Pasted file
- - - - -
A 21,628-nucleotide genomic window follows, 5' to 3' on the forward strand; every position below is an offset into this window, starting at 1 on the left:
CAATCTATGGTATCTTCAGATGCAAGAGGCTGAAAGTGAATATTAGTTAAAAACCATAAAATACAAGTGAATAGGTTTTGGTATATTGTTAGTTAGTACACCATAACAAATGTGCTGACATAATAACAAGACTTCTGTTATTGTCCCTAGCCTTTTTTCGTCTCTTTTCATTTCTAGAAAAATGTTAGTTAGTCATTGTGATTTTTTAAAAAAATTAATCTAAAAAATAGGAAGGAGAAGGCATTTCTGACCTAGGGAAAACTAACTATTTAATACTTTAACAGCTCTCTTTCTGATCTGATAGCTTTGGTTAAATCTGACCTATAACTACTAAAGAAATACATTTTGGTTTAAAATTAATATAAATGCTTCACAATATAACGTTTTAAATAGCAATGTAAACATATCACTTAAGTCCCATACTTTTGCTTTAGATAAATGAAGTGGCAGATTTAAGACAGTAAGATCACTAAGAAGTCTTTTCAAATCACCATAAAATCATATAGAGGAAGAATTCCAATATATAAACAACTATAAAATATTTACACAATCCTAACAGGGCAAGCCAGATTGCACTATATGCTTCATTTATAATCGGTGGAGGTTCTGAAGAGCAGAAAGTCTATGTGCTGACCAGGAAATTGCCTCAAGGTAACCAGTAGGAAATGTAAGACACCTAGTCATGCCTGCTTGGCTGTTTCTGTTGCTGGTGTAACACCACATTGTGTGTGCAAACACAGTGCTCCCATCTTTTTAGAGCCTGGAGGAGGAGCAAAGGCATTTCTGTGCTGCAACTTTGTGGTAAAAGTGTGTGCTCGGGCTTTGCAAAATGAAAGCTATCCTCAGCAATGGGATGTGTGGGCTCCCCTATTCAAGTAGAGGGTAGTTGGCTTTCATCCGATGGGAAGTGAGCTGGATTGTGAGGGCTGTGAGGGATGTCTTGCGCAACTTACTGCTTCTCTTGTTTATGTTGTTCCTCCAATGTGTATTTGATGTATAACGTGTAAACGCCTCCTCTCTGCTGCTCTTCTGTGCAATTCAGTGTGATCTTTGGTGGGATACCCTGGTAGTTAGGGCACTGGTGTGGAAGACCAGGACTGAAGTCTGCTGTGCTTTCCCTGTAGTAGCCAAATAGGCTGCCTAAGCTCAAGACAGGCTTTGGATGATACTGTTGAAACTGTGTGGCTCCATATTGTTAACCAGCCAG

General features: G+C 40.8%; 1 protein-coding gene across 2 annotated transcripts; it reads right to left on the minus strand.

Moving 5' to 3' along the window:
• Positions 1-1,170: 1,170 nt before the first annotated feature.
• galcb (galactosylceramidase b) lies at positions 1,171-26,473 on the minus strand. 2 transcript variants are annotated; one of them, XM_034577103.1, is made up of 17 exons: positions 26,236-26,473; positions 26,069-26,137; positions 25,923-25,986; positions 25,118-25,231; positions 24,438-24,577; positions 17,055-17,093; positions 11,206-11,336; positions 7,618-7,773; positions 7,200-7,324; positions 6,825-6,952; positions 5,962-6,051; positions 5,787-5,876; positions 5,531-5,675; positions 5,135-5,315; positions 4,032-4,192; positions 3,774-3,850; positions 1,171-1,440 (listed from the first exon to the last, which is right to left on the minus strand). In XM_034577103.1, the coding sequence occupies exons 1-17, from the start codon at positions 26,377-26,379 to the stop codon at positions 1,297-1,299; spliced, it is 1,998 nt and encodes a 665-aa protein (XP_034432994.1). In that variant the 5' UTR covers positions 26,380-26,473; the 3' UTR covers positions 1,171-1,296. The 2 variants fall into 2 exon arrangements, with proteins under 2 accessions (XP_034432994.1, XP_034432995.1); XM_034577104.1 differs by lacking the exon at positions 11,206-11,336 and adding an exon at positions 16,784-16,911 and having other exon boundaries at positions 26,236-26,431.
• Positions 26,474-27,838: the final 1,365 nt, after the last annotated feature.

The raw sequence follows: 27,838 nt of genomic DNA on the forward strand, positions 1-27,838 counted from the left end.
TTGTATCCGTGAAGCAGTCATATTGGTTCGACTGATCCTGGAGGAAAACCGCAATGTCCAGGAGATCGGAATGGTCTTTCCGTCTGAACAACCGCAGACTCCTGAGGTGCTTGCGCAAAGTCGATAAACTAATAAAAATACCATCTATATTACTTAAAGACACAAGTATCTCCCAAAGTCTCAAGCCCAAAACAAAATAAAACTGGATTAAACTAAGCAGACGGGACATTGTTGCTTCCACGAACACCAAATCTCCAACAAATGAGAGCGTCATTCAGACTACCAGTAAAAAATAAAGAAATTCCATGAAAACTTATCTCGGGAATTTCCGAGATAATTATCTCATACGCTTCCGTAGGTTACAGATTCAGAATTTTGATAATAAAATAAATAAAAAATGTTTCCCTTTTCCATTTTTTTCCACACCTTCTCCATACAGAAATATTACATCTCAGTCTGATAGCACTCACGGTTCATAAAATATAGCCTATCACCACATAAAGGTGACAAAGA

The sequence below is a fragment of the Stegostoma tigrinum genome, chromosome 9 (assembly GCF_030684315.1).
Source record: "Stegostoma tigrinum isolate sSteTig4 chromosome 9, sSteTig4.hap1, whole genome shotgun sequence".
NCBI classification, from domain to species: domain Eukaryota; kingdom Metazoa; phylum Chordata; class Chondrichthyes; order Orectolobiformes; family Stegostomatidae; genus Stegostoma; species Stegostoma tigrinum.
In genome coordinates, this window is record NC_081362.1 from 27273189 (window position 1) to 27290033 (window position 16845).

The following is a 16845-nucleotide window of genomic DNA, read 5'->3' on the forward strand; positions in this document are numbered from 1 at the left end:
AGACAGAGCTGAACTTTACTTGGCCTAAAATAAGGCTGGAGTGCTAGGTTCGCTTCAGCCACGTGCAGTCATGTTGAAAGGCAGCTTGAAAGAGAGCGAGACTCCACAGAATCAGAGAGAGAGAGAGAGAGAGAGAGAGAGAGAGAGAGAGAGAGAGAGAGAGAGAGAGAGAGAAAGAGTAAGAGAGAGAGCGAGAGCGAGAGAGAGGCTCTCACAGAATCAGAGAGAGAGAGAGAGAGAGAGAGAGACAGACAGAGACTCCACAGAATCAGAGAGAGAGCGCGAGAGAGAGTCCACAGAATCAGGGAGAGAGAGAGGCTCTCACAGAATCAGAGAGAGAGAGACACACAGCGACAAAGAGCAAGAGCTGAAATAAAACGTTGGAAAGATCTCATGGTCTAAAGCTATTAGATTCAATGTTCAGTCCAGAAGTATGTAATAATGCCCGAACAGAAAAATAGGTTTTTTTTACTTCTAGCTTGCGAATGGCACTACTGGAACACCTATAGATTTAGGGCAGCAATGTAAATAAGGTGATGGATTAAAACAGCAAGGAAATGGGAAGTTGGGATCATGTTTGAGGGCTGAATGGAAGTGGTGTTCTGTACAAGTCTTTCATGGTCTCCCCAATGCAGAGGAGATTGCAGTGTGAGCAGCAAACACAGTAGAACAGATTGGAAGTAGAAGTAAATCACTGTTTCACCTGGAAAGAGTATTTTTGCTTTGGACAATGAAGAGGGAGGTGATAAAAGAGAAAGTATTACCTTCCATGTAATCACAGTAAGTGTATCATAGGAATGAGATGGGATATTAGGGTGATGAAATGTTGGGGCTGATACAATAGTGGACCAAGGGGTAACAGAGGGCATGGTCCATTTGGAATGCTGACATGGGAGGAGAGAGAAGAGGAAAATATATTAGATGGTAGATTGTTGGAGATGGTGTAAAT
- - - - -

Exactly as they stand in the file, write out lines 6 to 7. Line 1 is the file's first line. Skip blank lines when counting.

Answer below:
• galcb (galactosylceramidase b) lies at positions 1,171-26,473 on the minus strand. 2 transcript variants are annotated; one of them, XM_034577103.1, is made up of 17 exons: positions 26,236-26,473; positions 26,069-26,137; positions 25,923-25,986; positions 25,118-25,231; positions 24,438-24,577; positions 17,055-17,093; positions 11,206-11,336; positions 7,618-7,773; positions 7,200-7,324; positions 6,825-6,952; positions 5,962-6,051; positions 5,787-5,876; positions 5,531-5,675; positions 5,135-5,315; positions 4,032-4,192; positions 3,774-3,850; positions 1,171-1,440 (listed from the first exon to the last, which is right to left on the minus strand). In XM_034577103.1, the coding sequence occupies exons 1-17, from the start codon at positions 26,377-26,379 to the stop codon at positions 1,297-1,299; spliced, it is 1,998 nt and encodes a 665-aa protein (XP_034432994.1). In that variant the 5' UTR covers positions 26,380-26,473; the 3' UTR covers positions 1,171-1,296. The 2 variants fall into 2 exon arrangements, with proteins under 2 accessions (XP_034432994.1, XP_034432995.1); XM_034577104.1 differs by lacking the exon at positions 11,206-11,336 and adding an exon at positions 16,784-16,911 and having other exon boundaries at positions 26,236-26,431.
• Positions 26,474-27,838: the final 1,365 nt, after the last annotated feature.